It should be no surprise how Kennedy construes the Eighth Amendment's prohibition of "cruel and unusual punishments." It is warrant for the court to exercise its "independent judgment" of "the evolving standards of decency that mark the progress of a maturing society," as Kennedy put it in this term's 5-4 Kennedy v. Louisiana decision forbidding capital punishment in cases of child rape.
The signature of a Kennedy opinion is vaporous moralizing, whatever side he comes down on. In the 1992 Casey decision upholding Roe v. Wade, he waxed poetic about "the right to define one's own concept of existence, of meaning, of the universe, and of the mystery of life." In the 2007 Carhart decision upholding the partial-birth abortion ban, he waxed again, this time about "respect for human life find[ing] an ultimate expression in the bond of love the mother has for her child."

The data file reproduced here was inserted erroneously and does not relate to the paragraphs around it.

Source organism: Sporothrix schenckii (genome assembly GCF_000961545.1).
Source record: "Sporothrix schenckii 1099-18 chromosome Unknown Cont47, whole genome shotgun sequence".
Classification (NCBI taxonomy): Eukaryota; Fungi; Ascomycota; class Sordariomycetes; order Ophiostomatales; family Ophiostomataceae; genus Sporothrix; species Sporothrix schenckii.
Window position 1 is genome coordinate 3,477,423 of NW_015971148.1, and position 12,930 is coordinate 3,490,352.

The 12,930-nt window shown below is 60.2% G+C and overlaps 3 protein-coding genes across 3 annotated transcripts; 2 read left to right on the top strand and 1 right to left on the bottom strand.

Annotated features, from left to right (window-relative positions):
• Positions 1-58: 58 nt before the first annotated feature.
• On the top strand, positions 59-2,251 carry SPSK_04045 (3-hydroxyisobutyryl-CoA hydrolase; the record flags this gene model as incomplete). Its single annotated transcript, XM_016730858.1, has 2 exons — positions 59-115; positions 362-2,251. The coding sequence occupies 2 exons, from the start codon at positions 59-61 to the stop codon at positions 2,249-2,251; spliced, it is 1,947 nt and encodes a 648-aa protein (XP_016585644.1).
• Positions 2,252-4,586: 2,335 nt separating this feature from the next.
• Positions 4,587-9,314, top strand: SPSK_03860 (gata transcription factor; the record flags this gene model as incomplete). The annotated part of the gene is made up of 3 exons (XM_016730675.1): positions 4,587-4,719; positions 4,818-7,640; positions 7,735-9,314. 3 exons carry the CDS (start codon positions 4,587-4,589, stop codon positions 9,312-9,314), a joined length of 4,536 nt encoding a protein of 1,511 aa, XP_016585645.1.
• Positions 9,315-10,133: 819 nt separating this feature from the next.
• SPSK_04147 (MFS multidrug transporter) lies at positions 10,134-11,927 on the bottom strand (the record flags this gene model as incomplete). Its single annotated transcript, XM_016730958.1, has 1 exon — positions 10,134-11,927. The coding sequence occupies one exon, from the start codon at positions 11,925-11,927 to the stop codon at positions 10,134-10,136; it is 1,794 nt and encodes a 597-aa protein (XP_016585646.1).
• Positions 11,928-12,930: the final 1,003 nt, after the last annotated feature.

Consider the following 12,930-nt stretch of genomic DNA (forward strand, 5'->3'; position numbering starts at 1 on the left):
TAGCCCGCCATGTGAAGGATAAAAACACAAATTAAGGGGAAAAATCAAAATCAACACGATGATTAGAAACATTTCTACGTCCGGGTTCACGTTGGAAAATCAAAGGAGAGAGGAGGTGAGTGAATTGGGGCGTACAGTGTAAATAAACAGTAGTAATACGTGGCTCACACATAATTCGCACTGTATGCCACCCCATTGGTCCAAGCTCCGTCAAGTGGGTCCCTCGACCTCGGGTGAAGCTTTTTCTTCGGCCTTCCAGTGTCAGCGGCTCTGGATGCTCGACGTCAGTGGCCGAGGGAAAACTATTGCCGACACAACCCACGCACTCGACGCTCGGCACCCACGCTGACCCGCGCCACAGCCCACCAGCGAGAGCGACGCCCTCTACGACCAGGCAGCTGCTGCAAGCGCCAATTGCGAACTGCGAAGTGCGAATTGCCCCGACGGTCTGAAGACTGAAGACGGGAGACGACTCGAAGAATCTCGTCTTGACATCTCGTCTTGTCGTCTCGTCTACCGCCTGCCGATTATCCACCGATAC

Evidently, Kennedy goes about his job unburdened by the fact that his views on existence or on the mother-child bond have nothing whatsoever to do with the Constitution. But so it goes, as long as the Supreme Court is divided between four liberals, four conservatives and one self-important man who can't differentiate between his inner compass and the nation's fundamental law.
Kennedy fashions himself an instructor to the nation. And he is -- in the arbitrary ways of judicial lawlessness.